While recognition of volunteerism has been growing in recent times, especially since the United Nations proclaimed 2001 the International Year of Volunteers (IYV), the phenomenon is still misconstrued and undervalued. All too often, the strong links are overlooked between volunteer activity on the one hand and peace and human development on the other. It is time for the contribution of volunteerism to the quality of life, and to wellbeing in a wider sense, to be understood as one of the missing components of a development paradigm that still has economic growth at its core.
Volunteering ‘misconstrued and undervalued’? The SWVR is taking a global perspective, yet even in my small corner of the world there are signs that volunteering is valued more for its economic contribution than as “a renewable resource and vital component of the social capital of every nation”.
Too often the functions for IV Day can turn into a gathering of those who rule and run volunteer organisations. Too often the volunteers get patronised with pats on the head (tapu in many cultures): affirmations of ‘being wonderful’ that might polish a volunteer halo are of much lesser order than evidence that ‘what you did made X amount of difference’.
Volunteering has gained strength in the past ten years through internet communication, corporate volunteering, the self-help responses to environmental disasters and increased opportunities for people who want to ‘help’. Management of volunteers has been developed and enhanced through formal training programmes, establishing national and international associations. There is also a huge increase in published research on volunteering, which means there is no end to learning, especially for managers and leaders of volunteers.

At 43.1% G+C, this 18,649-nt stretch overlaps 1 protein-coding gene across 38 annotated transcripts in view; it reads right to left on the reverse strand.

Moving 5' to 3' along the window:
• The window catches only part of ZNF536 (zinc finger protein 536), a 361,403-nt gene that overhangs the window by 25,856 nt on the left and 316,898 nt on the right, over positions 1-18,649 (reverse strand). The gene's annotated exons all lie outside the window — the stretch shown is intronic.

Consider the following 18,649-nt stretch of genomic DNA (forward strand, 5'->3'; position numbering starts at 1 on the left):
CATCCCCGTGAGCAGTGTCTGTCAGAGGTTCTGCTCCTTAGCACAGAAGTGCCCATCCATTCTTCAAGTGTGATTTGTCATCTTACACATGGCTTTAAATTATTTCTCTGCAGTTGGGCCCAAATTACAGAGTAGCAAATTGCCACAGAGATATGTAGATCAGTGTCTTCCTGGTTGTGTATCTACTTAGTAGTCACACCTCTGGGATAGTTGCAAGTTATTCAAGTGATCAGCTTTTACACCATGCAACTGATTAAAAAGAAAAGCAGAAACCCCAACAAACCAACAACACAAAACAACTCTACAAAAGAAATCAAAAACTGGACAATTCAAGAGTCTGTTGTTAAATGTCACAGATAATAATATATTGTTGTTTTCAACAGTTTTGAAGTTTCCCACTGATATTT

Volunteering will survive, because it is in our nature as social beings, though the future is uncharted territory. As yet there is no ordained IYV+20 to set goals for the next decade. As the godwits fly the world in their annual migrations, so does volunteering go global. And like the godwits we all need to travel a world that gives us due and safe passage.
This post is my sign-off for 2011. Mid-January I shall review the wish-list I made at the beginning of the year.
December 4, 2011
“Get them while they’re young” is a line from the musical Evita, interposed on a paean to ‘Santa Evita’ sung by a chorus of children. It is also a line spun in a religious context and a strategy exploited by many a commercial and consumer enterprise.
So I should not be surprised to learn if you have not been exposed to volunteering by the time you are 15 you are not likely to get engaged as a volunteer either now or later. That bit of hearsay gave me pause to think about my own history of volunteering and where it came from.
These days the evidence shows more and more young people are volunteering, in all sorts of spheres, and they are not always following the model of their parents as I did.
In Australia youth volunteering (aged 18-24) doubled in the ten years to 2006, to 32%. A US report (2005) found the rate for ages 12-18 was 55%, more than one and a half times the adult rate of 29%. In England only 24% of 16-24 year olds are engaged in formal volunteering, according to a 2009 review. The rate in New Zealand for the year ending March 2009 was just 27%, for the age group 15-24 years.